Middleboot Knotts NY213080 703 m (2,306 ft)Nuttall


Ordovician and volcanic activity

Scafell Pike consists of igneous rock, including breccia, andesite and rhyolite, as well as geothermal tufa, [21] dating from the Ordovician; it is geologically part of the Borrowdale Volcanics and along with the other peaks of the Scafells, forms part of an extinct volcano which was active around 400-450 million years ago. [5]

Pleistocene glacial activity

The rugged summit of Scafell Pike was shaped by glacial erosion of the Last Glacial Maximum (~20,000 YA), during which the Lake District was overlain by ice sheets with thicknesses of several kilometers. [22]

Contemporary weathering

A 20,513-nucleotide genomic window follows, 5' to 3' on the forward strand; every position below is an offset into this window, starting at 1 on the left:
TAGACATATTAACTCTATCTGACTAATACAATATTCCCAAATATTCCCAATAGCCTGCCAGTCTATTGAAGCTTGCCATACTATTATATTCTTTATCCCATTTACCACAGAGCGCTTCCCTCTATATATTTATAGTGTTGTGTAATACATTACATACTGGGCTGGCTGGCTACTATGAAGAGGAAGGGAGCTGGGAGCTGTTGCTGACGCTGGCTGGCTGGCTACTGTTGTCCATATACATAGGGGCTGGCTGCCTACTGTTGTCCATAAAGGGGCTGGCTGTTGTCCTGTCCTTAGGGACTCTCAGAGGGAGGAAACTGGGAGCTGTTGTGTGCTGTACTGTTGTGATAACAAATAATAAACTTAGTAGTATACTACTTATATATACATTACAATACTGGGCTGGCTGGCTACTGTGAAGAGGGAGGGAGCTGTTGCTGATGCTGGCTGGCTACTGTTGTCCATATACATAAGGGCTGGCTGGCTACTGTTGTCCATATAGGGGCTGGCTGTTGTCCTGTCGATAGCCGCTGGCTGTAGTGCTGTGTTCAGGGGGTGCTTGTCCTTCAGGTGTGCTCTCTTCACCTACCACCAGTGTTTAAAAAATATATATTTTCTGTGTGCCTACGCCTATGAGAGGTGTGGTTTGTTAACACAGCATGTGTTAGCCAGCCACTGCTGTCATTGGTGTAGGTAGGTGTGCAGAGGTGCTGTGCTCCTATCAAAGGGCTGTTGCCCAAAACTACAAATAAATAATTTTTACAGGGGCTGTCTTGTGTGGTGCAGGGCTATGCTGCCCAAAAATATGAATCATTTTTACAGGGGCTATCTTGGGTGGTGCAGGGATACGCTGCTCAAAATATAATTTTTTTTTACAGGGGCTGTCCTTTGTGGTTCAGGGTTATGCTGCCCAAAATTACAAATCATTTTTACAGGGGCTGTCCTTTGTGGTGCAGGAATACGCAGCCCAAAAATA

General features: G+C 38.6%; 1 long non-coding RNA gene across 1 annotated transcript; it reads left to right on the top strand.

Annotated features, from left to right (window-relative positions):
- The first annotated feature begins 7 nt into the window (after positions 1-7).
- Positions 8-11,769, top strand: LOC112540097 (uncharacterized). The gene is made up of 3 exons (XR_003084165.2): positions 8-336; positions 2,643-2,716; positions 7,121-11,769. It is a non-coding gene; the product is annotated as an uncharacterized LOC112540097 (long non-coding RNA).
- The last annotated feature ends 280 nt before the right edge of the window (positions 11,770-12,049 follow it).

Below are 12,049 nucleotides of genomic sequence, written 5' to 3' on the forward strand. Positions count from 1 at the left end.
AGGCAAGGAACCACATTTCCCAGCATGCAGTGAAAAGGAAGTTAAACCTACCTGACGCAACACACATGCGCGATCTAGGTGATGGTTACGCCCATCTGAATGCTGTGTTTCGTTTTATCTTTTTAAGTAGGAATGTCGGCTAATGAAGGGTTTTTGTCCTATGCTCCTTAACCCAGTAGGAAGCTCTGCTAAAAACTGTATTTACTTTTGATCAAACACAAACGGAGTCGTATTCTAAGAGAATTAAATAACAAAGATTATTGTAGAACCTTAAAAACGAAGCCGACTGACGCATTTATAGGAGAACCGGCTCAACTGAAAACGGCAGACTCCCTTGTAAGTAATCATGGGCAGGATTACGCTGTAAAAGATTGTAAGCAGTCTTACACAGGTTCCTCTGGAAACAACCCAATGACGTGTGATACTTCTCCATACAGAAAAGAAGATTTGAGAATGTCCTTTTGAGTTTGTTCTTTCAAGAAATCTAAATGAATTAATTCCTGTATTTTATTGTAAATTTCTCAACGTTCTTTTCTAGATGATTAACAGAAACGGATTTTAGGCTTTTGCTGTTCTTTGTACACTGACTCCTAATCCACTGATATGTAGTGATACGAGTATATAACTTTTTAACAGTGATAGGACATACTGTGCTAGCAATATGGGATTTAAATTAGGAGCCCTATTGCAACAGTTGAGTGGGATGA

The summit plateau of Scafell Pike, and that of other neighbouring peaks, is covered with shattered rock debris which provides the highest-altitude example of a summit boulder field in England. [23] The boulder field is thought to have been caused in part by weathering, such as frost action. Additional factors are also considered to be important; however, opinion varies as to what these may be. James Clifton Ward suggested that weathering with earthquakes as a secondary agent could be responsible, while John Edward Marr and Reginald Aldworth Daly believed that earthquakes were unnecessary and suggested that frost action with other unspecified agents was more likely. [24] To the north of the summit are a number of high altitude gills which flow into Lingmell Beck. These are good examples in Cumbria for this type of gill and are also biologically important due to their species richness. [23]